Sunday, April 16, 2006

I Left the Second "Best Job in America!"

(Note: this entry is much shorter than originally intended because Blogger somehow "lost" my post yesterday morning and I really don't feel like typing it all again. And yes, I used the "Save as Draft" button.")

Money magazine released its list of "Best Jobs in America" last week. Number 2 on the list was "College Professor." I wholeheartedly agree that it would be a wonderful career, but it is a tad misrepresented in the method used to rate it.
  • It includes teaching assistants and college presidents in the same category.
  • Money gives Professing a stress grade of B. Aside from getting tenure, it notes that it is a relatively stress free job. Name me a male professor that isn't losing his hair or gone prematurely gray, or any prof. that doesn't have ulcers or has been in some sort of therapy. (Just wait Colin, that full head of hair of yours is doomed. Doomed, I say!)
  • The average salary is around $80,000. If you average how much UM president Mary Sue Coleman makes with the $8,000 I made at UM as a GSI (or the $2,500 I made at Butler) then I guess this makes sense. But I know profs at small liberal arts colleges that are fortunate to make this much after thirty years. It also does not take into account how much money is invested in the education to get the job. In the CNNMoney article "Big Jobs that Pay Badly," college professors (liberal arts and research scientiests) are used as some of the prime examples.
  • The average annual job openings are 95,000 and a 10-year growth rate of 31%. Compare this to Pharmacy (ranked #9) that has 10,000 annual openings and a 10-year growth rate of 25%. What this doesn't say is how many people out there are applying for these jobs. It also mentions that things are really good for "private sector" fields in teaching, like business and health science. I guess I look at it this way. If I had finished my PhD, I would have been very lucky to find a job. I would not be able to be picky about it. If Kate (a pharmacist) decides tomorrow that she wants to work somewhere else, she would probably have at least ten offers within a week. A large portion of those 95,000 are also probably unstable adjunct positions that open up every year. Something about Money's numbers are just not right.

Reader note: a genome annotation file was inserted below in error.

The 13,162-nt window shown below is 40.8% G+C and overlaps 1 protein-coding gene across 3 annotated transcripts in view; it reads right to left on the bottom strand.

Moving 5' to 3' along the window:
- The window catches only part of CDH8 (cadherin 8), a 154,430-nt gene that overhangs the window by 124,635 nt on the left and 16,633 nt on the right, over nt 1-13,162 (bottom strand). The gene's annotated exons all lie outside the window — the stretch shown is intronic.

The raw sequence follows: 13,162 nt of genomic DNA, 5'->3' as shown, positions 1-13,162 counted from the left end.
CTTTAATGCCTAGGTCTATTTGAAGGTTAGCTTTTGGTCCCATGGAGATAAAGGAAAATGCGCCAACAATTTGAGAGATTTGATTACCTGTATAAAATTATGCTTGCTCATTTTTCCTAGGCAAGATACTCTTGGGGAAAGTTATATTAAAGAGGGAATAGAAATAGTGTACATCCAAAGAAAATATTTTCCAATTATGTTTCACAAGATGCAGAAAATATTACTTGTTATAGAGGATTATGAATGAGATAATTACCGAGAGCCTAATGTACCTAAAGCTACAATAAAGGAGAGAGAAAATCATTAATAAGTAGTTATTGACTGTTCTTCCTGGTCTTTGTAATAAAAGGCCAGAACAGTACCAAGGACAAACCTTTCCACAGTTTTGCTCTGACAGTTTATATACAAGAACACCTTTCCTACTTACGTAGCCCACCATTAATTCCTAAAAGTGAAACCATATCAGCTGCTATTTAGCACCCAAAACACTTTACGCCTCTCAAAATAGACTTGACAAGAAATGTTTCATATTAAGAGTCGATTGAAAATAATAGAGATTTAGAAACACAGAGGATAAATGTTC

Okay, that is enough ranting for now.


amy7252 said...

HEY! You leave Colin's hairline out of this. So what if his maternal grandfather was completely bald?

Ah, who am I kidding? There's something sexy about a bald man. The ulcer, however? I'll pass.

brian sacawa said...

amen to point number two there. relatively stress free? who are they trying to kid?! they must not have actually talked to too many people about that. there is an inordinate amount of multitasking—especially if you are a performing musician. teaching a studio of 15 (different) individuals while maintaining an active career off campus (which includes hustling your own gigs and keeping your network together) is not the easiest balancing act. then top that off with a healthy dose of administrative and departmental red tape . . . i've noticed a few gray hairs this year—gray hairs that i pull out immediately!

croust said...

Well, here's hoping that my head of hair stays like my great-grandpa's--he made 92 with a full, thick head of Swedish hair!

Yeah, "Money" is right on with this one: "It's easier to break in at this level, and often you can teach with a master's and professional experience." Right, easy to break in when there are more than 100 PhDs applying for each musicology opening.

Or: "Professors have near-total flexibility in their schedules. Creative thinking is the coin of the realm." Of course, to say that professors have near-total flexibility ignores the fact that the average college professor puts in about 60 hours of work per week (teaching, preparing for class, grading, advising students, meeting with various committees, researching and writing that darned tenure book along with the various conference papers and journal articles that are necessary to keep your face in front of the academic community).

Is it a great job? Heck yeah! I can't wait to have a professorship! But, whatever happened to "actuary" as the best job in the country--a job with pretty much built-in stability, good pay, and low stress.

PS Joe--you leave my hair out of this!

croust said...

Oh boy. I just looked a little further into the list. Realize that I'm a musicologist who really sees himself as a historian. While "musicologist" doesn't make Money's list, "historian" does. It's somehwere around #150 on the list of "other jobs that didn't make the top 50." So, either I'm going into the 2nd best career, or the 200th. Boy, that makes me feel good...